Updated 9th February 2018
In 1968 my first job was in the Ministry of Works, Water and Soil Division. I worked on hydrological instrumentation. There was a problem with data collection from the field at the time. Some of it was manual and some of it comprised long records with not a lot happening. Rainfall was a good example. By measuring a sample of rainfall with a tipping bucket rain gauge and logging a digital record of the time when it happened, a very short record was obtained. A patent was obtained. This mode of recording is now standard.
Tipping Bucket Rain Gauge
I have always wanted to have a tipping bucket rain gauge at home. At right you can see my first effort. The bucket is made from a vitamin C tablet container by slitting it and folding the two halves back.
The pivot is spring steel wire. The pivot supports are simply the slotted heads of the two screws. One end of each slot is blocked with epoxy to limit end movement.
The funnels are part of a set of three from the Warehouse for a few dollars. The rims have been cut off and sanded. A wire mesh filter has been fitted to the cut-off base of the larger funnel. A teflon dripper with a 1.5mm hole restricts the maximum flow rate and makes for easy calibration. Either of two funnels made from a plastic report cover catches the water from the bucket, directing it outside.
A magnet is mounted on one side of the bucket with epoxy. I used a part of a magnet from an old hard drive. A magnetically operated reed switch is soldered onto two screw-terminals. The terminals are mounted through the base of the aluminium box.
Some materials used are not corrosion resistant. These parts will be updated if necessary.
An updated version was built recently complete with operating instructions.
The counter used for recording the number of bucket tips is a pedometer obtained for the grand total of $2.50. The mechanism is removed and the wire from the rain gauge is connected in the same place. A 0.1 microfarad capacitor is connected across the terminals and a 220 ohm resistor is connected in series with the wire from the rain gauge. These two components will limit any stray signals from the long antenna now connected to the pedometer.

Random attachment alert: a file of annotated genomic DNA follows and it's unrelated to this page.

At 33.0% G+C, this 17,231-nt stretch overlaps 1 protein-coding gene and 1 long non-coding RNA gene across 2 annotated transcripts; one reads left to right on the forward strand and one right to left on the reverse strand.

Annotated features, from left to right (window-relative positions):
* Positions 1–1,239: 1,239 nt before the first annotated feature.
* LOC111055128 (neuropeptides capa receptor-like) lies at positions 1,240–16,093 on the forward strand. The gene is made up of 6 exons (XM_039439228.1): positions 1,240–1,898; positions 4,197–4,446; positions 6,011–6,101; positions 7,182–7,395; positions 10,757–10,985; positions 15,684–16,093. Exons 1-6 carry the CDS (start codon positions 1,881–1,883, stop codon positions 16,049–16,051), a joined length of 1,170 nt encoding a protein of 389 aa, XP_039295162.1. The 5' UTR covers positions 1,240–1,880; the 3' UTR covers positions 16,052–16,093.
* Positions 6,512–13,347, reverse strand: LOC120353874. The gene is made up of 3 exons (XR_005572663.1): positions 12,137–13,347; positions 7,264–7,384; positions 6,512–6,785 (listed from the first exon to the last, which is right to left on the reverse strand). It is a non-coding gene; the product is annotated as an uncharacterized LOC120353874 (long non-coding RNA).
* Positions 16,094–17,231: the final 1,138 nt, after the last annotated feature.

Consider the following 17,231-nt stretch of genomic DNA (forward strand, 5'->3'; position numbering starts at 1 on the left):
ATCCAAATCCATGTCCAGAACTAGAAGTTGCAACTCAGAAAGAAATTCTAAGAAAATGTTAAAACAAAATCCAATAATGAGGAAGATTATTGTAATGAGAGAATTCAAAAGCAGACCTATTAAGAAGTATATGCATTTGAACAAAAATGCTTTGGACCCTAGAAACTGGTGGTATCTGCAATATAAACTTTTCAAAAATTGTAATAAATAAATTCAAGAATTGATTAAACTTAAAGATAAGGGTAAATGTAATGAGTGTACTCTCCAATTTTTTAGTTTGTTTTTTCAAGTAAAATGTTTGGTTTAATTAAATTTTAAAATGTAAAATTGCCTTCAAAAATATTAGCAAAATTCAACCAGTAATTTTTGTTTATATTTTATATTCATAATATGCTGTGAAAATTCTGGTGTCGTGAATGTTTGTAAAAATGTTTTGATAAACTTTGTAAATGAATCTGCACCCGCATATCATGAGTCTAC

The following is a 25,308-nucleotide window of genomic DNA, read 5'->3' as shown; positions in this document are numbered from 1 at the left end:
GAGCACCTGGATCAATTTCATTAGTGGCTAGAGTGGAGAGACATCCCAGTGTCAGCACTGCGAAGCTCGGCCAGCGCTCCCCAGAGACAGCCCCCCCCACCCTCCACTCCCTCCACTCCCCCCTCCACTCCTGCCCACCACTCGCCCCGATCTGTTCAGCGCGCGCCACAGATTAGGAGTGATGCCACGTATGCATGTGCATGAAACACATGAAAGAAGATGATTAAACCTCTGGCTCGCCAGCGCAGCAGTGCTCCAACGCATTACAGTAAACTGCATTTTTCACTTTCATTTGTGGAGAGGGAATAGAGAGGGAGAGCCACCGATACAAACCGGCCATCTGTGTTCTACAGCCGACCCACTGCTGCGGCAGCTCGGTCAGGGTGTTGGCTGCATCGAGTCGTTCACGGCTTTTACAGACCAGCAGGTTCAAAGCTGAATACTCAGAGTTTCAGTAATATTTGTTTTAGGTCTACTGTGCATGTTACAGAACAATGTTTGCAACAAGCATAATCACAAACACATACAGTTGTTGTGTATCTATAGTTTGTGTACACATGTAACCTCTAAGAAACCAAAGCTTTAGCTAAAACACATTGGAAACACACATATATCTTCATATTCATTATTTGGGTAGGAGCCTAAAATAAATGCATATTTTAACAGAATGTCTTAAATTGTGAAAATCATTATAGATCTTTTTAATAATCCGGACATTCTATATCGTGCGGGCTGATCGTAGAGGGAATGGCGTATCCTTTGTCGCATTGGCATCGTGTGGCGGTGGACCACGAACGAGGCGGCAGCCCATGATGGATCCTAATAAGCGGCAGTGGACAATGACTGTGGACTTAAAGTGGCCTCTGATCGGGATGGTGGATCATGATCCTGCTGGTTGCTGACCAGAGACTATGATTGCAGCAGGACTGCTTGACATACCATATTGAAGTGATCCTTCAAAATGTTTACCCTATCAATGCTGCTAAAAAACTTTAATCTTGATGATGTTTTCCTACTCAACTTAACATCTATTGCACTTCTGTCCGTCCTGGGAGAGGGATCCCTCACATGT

Recently I have reduced the diameter of the funnel and recalibrated so that each bucket tip now represents rainfall of 1mm.
Thermistors are somewhat non-linear but they can be made nearly linear by connecting a resistor in series. The value of this resistor is made the same as the thermistor at a mid-range temperature. The other end of the thermistor is connected to the positive 3.3V supply and the remaining end of the resistor is connected to ground. The thermistor - resistor junction goes to an analog input.
Calibration is done at two temperatures to get the gradient and at one temperature to get the offset. The calibration temperatures should be near the range of interest.
The thermistor is housed outside, under a screen made from some bent-over white plastic strip. This is covered with a cut-down white medicine bottle. Some ventilation holes are drilled in the bottle to complete the screen.
A second thermistor is painted black and is placed in a small glass bottle. This is exposed at an angle of 45 degrees so that the sun illuminates the bottle from the side. This thermistor heats up more when the sun shines. On a fine sunny day the reading will be approximately double that of the shade thermistor. On a clear night the reading will be lower than the shade thermistor due to heat loss by radiation.
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Tipping bucket rain gauge.
Funnel and grid.
Tipping bucket rain gauge
Black thermistor in a bottle.
Display in a box.